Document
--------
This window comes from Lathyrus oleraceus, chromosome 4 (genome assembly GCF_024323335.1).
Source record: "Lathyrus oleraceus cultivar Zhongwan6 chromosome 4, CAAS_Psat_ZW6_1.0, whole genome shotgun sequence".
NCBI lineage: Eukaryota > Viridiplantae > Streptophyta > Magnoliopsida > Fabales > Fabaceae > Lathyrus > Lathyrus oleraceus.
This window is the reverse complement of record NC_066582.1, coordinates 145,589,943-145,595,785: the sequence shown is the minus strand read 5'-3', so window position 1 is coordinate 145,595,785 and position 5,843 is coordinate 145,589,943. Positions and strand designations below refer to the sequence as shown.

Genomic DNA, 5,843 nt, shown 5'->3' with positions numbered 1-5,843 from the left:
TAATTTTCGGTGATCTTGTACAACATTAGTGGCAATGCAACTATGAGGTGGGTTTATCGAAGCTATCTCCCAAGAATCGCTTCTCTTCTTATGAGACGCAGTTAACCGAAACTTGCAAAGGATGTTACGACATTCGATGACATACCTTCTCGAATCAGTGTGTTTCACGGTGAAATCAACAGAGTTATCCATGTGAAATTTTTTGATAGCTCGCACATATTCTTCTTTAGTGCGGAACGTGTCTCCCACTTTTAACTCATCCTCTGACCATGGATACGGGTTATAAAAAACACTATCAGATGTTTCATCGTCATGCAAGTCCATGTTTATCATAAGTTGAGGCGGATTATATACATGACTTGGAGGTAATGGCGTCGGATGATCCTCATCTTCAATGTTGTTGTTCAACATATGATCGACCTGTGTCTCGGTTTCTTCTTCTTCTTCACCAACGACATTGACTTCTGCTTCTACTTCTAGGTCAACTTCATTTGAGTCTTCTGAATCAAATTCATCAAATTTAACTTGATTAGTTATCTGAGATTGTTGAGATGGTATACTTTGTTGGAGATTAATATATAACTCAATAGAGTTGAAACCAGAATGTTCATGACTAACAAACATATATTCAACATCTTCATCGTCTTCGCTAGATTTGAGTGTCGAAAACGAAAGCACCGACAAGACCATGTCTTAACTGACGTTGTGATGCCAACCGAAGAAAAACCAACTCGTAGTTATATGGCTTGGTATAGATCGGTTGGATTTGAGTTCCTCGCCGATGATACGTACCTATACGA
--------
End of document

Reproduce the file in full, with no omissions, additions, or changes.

This window comes from Lathyrus oleraceus, chromosome 4 (genome assembly GCF_024323335.1).
Source record: "Lathyrus oleraceus cultivar Zhongwan6 chromosome 4, CAAS_Psat_ZW6_1.0, whole genome shotgun sequence".
NCBI lineage: Eukaryota > Viridiplantae > Streptophyta > Magnoliopsida > Fabales > Fabaceae > Lathyrus > Lathyrus oleraceus.
This window is the reverse complement of record NC_066582.1, coordinates 145,589,943-145,595,785: the sequence shown is the minus strand read 5'-3', so window position 1 is coordinate 145,595,785 and position 5,843 is coordinate 145,589,943. Positions and strand designations below refer to the sequence as shown.

Genomic DNA, 5,843 nt, shown 5'->3' with positions numbered 1-5,843 from the left:
TAATTTTCGGTGATCTTGTACAACATTAGTGGCAATGCAACTATGAGGTGGGTTTATCGAAGCTATCTCCCAAGAATCGCTTCTCTTCTTATGAGACGCAGTTAACCGAAACTTGCAAAGGATGTTACGACATTCGATGACATACCTTCTCGAATCAGTGTGTTTCACGGTGAAATCAACAGAGTTATCCATGTGAAATTTTTTGATAGCTCGCACATATTCTTCTTTAGTGCGGAACGTGTCTCCCACTTTTAACTCATCCTCTGACCATGGATACGGGTTATAAAAAACACTATCAGATGTTTCATCGTCATGCAAGTCCATGTTTATCATAAGTTGAGGCGGATTATATACATGACTTGGAGGTAATGGCGTCGGATGATCCTCATCTTCAATGTTGTTGTTCAACATATGATCGACCTGTGTCTCGGTTTCTTCTTCTTCTTCACCAACGACATTGACTTCTGCTTCTACTTCTAGGTCAACTTCATTTGAGTCTTCTGAATCAAATTCATCAAATTTAACTTGATTAGTTATCTGAGATTGTTGAGATGGTATACTTTGTTGGAGATTAATATATAACTCAATAGAGTTGAAACCAGAATGTTCATGACTAACAAACATATATTCAACATCTTCATCGTCTTCGCTAGATTTGAGTGTCGAAAACGAAAGCACCGACAAGACCATGTCTTAACTGACGTTGTGATGCCAACCGAAGAAAAACCAACTCGTAGTTATATGGCTTGGTATAGATCGGTTGGATTTGAGTTCCTCGCCGATGATACGTACCTATACGA